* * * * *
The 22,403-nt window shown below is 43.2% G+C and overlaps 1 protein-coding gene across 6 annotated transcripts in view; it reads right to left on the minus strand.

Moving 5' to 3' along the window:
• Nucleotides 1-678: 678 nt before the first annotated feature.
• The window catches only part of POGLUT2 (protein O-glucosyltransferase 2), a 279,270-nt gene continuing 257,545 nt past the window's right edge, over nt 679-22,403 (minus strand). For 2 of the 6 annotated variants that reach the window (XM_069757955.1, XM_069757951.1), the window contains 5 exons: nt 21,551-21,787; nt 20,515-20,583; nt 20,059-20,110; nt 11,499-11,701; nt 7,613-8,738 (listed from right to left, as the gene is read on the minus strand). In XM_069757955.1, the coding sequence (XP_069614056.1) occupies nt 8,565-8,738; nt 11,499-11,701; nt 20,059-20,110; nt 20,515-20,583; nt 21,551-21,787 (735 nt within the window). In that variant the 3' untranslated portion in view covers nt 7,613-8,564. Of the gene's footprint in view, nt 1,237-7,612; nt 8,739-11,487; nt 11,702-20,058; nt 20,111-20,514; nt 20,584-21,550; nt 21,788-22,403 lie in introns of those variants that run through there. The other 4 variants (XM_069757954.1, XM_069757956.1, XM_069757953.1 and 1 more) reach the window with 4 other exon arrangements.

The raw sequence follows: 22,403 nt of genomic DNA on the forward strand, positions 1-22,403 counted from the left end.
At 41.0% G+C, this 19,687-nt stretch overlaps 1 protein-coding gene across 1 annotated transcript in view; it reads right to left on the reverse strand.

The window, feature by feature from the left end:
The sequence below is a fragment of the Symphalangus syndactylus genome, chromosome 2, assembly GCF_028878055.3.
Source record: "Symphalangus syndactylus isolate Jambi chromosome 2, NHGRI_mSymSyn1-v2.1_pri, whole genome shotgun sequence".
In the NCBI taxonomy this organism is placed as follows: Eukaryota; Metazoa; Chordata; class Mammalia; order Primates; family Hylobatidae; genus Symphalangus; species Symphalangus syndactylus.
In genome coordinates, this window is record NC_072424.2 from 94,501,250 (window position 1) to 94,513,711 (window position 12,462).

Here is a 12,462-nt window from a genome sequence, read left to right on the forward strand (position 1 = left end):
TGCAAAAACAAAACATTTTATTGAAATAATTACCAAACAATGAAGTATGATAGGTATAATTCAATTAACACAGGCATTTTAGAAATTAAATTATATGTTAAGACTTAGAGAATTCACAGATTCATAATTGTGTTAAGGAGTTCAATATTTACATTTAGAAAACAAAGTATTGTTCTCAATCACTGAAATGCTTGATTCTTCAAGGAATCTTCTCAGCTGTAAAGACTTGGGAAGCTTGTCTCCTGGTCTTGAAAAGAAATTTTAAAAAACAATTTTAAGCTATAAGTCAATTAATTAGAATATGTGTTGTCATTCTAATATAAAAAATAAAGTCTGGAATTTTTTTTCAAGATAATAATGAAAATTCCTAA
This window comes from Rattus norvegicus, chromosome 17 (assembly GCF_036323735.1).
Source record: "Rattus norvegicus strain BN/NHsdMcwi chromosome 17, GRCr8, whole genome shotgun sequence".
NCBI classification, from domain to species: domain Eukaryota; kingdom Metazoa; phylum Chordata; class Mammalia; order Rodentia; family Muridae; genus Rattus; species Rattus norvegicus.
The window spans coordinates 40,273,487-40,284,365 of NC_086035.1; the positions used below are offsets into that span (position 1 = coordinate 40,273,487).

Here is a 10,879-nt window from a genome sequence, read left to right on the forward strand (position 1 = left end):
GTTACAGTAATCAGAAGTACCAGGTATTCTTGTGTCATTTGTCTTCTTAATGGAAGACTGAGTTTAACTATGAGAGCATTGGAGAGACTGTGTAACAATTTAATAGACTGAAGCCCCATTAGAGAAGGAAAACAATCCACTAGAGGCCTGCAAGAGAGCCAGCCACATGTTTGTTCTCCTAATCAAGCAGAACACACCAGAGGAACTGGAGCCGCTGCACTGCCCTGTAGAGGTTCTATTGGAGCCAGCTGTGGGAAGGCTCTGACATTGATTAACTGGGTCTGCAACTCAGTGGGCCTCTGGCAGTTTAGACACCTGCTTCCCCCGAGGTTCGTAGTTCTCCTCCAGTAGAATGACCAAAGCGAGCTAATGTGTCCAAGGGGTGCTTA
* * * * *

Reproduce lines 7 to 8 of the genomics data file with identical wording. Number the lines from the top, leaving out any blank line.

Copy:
The window, feature by feature from the left end:
The sequence below is a fragment of the Symphalangus syndactylus genome, chromosome 2, assembly GCF_028878055.3.